SAN FRANCISCO — Intel Corp. has agreed to acquire Texas Instruments Inc.'s cable modem product line, the company said Monday (Aug. 16). Financial terms of the deal were not disclosed.
Intel (Santa Clara, Calif.) said it plans to combine TI's Puma product lines with the Data Over Cable Service Interface Specification (DOCSIS) standard technology and Intel SoCs to deliver advanced set top box, residential gateway and modem products for the cable industry. The objective is to provide cable OEMs with an open and powerful platform for delivering innovative and differentiated products to service providers that improve the video, voice and data content experience at home, the company said.
All employees of TI's cable modem team received offers to join Intel at sites in their home countries, primarily Israel, and will become part of Intel’s Digital Home Group, Intel said. The deal is expected to close in the fourth quarter, the company said.
Observers have in recent weeks said Intel was signaling that it was interested in re-entering the communications chip market. Earlier this month Will Strauss, principal analyst at Forward Concepts Inc., said Intel was the most likely buyer of Infineon's wireless business, which is now up for sale. Broadcom Corp. and Samsung Electronics Co. Ltd. are also considered potential suitors for Infineon's wireless group, which generated about $1.2 billion in sales last year, according to Strauss.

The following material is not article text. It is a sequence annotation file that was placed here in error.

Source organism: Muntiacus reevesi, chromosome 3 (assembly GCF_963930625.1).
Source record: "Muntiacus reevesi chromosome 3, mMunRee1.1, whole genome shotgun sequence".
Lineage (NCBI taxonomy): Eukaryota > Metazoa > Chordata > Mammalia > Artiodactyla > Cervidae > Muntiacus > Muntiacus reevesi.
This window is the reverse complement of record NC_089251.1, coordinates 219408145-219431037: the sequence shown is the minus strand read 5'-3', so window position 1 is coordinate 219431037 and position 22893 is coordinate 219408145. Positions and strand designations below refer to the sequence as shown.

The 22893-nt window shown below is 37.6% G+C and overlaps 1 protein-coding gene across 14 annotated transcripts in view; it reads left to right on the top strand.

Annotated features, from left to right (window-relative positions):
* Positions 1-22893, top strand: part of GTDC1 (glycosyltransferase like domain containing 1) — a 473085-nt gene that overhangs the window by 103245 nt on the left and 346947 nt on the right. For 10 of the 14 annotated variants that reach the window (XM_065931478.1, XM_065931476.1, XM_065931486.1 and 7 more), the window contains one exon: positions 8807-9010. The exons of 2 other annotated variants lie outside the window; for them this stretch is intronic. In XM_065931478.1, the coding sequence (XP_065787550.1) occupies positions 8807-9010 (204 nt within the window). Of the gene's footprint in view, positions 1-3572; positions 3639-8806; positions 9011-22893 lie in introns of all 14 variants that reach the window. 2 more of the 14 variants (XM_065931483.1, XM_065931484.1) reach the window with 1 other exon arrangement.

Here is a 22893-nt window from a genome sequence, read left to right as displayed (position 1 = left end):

"Intel is buying TI’s cable modem solution in order to bolster its front-end cable set-top box solution," said Gary Mobley, an analyst with Benchmark Equity Research, in a report circulated Tuesday.
According to Gary Mobley, an analyst with Benchmark Equity Research, Intel has for years promoted its Atom processor as an alternative to RISC-based processors for the $3 billlion set-top box chip market. Mobley said Atom has captured a few STB wins, including Google TV and a few IPTV boxes, but that Broadcom Corp. and ST Microelectronics NV continue to dominate the space.
"While Intel gains a better front-end solution with its TI modem acquisition, several hurdles remain before Atom gains traction as a set-top box processor," Mobley said.
Makers of set top boxes like Motorola and Cisco have software and hardware teams trained to use RISC-based processors, Mobley said. Moving to a CISC-based processor like Atom would require them to reshuffle an ecosystem that they have spent years developing, Mobley said.